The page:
Waxahachie, TX - A 1,153-lot development could be placed alongside several homes by 2028 — but not if a group of residents has anything to do with it.
The development, called Lonesome Dove, is a 458.572-acre mixed-use development planned west of Farm-to-Market 664 and north of Marshall Street. A public hearing for the development was initially scheduled to be had during the Waxahachie Planning and Zoning commission latest meeting on Feb. 26.
However, the applicant, Arbors Development LLC, requested a continuance so the developers could make a few revisions to the current plans, which delayed the hearing until March 26.
“We the people are ganged-up out here,” resident Wesley Tryon stated. “I’m just a small voice crying out in the large wilderness. It’s very disheartening.”
According to the planned development documents, Lonesome Dove would be a mixed-use development that would have 1,153 houses, a 15.546-acre school tract, several sites for retail and 17 common areas that would total to 53.522 acres of open space. Amenities include a swimming pool, an 8,600-foot hike-and-bike trail, a playground and a dog park.
The lot sizes range from 6,240 square feet to one acre, while the dwelling units are at 1,800 square feet. The maximum overall density is 2.55 units per acre.
The 10-phase development would potentially commence later this year and be completed by 2028, pending approval from the planning and zoning commission and the city council.
One of the residents’ biggest concerns is the 15.546-acre school tract, which would be built on the southeastern corner of the development alongside Marshall Road and nearest US Highway 287.
Another concern is how the development would impact the area’s geography. Resident Jerry Johnson said the school would be next door to him, and he lives in a lower part of a hill where it floods all the time.
Johnson said he’s concerned how a development like Lonesome Dove would further impact his property.
“When it rains really hard, three acres of my land goes underwater about four inches deep,” Johnson expressed. “They put all those houses up there with all of the concrete and asphalt up there, the water can’t soak up anymore, and it’s going to run right down here on me. What’s going to happen to me now? It’ll fill up in a heartbeat. My whole front yard out here will be underwater. That’s unreal.”
Planning director Shon Brooks said residents within 200 feet of the development were sent a notice of the project and its Feb. 26 public hearing last month. While Wesley Tryon did not live within the setback distance, several of his friends did and notified him of the letters they received.
He then took initiative to make sure others knew the full implications of the project as well.
“We went door-to-door and talked to everybody,” Tryon recalled. “We heard this same thing being expressed. People moving here from Fort Worth. People moving here from Dallas. People wanting to get out of the city and into the country.”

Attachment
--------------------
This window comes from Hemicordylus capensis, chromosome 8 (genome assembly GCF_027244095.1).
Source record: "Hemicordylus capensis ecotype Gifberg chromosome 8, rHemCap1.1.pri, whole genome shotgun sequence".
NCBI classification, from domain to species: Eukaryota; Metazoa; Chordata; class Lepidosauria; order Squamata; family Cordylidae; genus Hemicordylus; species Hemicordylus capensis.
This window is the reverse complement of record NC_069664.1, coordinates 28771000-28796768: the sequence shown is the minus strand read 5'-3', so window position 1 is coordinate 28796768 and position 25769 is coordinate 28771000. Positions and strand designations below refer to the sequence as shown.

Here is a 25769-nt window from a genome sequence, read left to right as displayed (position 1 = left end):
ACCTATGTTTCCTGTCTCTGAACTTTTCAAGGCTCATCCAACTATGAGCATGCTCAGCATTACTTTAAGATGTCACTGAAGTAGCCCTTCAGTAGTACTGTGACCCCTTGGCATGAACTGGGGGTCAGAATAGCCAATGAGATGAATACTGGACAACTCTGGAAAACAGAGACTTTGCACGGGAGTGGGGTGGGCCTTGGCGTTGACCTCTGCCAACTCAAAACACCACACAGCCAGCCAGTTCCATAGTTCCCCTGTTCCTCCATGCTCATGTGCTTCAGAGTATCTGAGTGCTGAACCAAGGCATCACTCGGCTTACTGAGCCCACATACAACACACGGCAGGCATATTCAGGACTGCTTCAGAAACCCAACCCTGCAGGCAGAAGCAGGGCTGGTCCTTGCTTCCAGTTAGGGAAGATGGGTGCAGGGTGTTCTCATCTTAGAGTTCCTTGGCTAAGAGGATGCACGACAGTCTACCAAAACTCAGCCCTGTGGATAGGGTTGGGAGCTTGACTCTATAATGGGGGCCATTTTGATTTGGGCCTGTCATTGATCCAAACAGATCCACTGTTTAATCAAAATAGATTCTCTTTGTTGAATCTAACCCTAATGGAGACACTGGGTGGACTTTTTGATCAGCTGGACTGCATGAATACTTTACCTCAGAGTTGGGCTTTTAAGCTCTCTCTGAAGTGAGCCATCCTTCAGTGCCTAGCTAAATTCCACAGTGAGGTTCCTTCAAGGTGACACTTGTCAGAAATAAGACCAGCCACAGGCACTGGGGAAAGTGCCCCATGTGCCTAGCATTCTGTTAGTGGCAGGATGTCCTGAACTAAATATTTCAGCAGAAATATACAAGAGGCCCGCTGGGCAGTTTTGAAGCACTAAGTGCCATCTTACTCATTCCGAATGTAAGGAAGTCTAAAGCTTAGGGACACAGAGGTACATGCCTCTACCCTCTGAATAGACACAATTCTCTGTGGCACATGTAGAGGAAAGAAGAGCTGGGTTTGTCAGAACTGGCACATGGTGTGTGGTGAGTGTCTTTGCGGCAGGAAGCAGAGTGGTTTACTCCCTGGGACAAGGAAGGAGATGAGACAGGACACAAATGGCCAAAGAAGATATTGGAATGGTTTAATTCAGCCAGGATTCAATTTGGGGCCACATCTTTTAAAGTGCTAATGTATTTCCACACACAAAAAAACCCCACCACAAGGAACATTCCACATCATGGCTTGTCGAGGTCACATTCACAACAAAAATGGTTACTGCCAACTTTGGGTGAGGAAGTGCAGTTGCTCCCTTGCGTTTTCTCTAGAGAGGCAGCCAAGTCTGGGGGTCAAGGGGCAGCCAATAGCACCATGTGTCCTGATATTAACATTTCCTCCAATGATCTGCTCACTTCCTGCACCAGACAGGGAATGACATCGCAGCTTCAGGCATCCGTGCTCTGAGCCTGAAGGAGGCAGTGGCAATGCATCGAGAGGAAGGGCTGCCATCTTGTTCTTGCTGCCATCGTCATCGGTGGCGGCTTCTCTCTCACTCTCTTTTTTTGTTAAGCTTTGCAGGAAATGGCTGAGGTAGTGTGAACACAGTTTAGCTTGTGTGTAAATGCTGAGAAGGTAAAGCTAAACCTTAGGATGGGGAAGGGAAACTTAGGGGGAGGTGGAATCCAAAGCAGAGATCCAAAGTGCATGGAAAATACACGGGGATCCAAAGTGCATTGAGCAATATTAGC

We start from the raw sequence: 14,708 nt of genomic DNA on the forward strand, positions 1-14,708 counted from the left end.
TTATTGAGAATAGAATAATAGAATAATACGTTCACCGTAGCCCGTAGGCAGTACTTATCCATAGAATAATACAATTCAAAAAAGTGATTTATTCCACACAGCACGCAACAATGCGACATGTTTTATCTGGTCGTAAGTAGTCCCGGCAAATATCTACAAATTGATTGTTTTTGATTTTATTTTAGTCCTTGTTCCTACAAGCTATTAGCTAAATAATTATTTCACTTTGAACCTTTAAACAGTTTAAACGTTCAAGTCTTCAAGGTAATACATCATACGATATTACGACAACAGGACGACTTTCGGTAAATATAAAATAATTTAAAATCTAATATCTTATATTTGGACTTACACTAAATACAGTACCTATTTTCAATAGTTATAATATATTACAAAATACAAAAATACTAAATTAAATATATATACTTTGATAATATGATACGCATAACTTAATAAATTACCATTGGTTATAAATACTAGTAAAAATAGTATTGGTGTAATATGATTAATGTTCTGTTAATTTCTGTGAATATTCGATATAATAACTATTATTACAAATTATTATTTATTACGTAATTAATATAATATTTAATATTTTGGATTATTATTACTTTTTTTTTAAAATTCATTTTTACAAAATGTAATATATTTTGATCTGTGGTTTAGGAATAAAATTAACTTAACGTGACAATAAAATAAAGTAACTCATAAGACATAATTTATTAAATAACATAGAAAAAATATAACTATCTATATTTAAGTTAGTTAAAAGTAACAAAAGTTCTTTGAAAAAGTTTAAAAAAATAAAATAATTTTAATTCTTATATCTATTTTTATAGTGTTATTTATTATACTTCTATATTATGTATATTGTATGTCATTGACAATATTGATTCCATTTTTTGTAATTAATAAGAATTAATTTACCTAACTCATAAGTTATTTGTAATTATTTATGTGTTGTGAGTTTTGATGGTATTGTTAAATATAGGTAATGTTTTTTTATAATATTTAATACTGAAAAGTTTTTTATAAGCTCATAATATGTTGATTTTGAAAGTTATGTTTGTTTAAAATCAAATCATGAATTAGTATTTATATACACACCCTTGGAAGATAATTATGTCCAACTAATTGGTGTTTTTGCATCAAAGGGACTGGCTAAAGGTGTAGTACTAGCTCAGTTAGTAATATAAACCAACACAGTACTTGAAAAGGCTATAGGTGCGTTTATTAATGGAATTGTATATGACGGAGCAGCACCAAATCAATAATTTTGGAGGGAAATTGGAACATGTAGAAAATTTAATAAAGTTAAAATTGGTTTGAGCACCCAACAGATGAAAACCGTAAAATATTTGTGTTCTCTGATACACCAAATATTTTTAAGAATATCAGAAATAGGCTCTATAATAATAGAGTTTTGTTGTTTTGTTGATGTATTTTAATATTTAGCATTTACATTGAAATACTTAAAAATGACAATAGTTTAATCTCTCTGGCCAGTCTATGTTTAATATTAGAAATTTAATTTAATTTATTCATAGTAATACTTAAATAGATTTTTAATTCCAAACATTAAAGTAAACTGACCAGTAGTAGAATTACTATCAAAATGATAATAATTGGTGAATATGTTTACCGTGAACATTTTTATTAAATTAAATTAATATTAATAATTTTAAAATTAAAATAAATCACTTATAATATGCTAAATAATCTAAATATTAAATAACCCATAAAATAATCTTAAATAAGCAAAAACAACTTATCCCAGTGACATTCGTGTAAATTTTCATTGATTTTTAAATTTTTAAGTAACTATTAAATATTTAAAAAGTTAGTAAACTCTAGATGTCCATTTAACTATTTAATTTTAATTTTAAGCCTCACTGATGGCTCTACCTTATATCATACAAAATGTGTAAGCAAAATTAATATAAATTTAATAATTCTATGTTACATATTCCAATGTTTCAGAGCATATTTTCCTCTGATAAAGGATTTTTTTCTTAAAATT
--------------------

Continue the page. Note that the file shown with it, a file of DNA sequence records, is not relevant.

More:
One resident that Tryon spoke to prominently stuck out. She claimed that she didn’t get the notification because she was a new resident alongside the road.
When Tryon informed her of the project, she became distraught.
“She said ‘Oh my God, I just moved here from Brown and Mustang Creek where nobody lived forever,’” he recalled. ”‘Then they started developing around me. Now you’re telling me they’re going to do this again in my backyard and I just moved here?’”
Tryon said he asked her not to shoot the messenger.
Tryon estimated that he knocked on about 90 doors on Marshall Road and Farm-To-Market 664. A petition he organized with his wife collected about 108 signatures against the project’s development.
“All we did was knock on the doors and wake them up,” Tryon stated. “Everybody wants to look out there and see cattle grazing and corn growing - not rooftops.”
Brooks explained that the developer needs to include less density in the project and lay out a more thorough amenity package before it can be brought back before the commission. Chairman Rick Keeler said when the applicant does come back in a few weeks, the commission will only consider whether or not their proposal adheres to their current zoning ordinances.
“It doesn’t matter how much land they’re taking up,” he said. “It doesn’t matter if they’re using up farmland. We’re simply going to take into consideration and make our decision based on how they adhere and comply with the zoning ordinances that are currently in place. That’s all we’re going to consider.”
Tryon stated that residents around the area had made many sacrifices to get where they’re at right now. He said he finds it unfair that this is being forced upon them now.
“We’re trying to live the American dream,” Tryon remarked. “We work hard. We make our money. We pay these taxes and all this just to have the country way of life. Then they come in the name of the all-mighty-dollar and shove the city down our throat.”
Tryon stated that it’s unlikely that a group of residents can stop development like this from happening. Still, he’s going to do what he can until then.
And, now that the public hearing has been moved to March 26, he plans to collect even more signatures to bring before the city.
“Fighting’s in my blood,” Tryon remarked. “They say you can’t fight city hall. Well, at least you can go down swinging.”
The public meeting on the project is currently scheduled to take place 7 p.m. Tuesday, March 26 at the City Hall, located at 401 South Rogers Street.
Source: Waxahachie Daily Light